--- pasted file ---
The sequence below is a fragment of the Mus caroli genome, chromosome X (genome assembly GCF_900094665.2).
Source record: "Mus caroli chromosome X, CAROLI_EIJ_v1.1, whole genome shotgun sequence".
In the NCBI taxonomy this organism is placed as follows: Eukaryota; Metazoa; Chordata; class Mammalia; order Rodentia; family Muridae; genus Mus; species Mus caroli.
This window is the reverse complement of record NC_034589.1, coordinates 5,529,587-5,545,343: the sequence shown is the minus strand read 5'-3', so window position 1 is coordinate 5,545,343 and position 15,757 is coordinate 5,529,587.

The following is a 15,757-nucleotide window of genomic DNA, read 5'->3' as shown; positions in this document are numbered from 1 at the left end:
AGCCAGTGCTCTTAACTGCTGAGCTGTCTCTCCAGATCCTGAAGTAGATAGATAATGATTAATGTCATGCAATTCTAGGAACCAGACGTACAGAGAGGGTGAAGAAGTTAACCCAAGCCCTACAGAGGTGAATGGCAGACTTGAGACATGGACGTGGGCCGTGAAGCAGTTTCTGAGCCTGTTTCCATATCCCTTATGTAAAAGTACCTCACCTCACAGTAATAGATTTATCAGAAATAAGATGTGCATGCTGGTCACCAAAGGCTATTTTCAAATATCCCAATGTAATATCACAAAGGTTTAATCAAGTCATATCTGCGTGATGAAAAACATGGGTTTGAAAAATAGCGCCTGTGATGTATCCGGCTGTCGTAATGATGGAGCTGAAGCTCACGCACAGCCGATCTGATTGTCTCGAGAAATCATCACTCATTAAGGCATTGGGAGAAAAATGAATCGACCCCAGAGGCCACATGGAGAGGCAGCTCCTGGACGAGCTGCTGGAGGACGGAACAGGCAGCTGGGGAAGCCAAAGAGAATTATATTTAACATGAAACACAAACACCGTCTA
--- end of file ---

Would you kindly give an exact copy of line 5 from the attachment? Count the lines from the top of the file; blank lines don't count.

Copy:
The following is a 15,757-nucleotide window of genomic DNA, read 5'->3' as shown; positions in this document are numbered from 1 at the left end: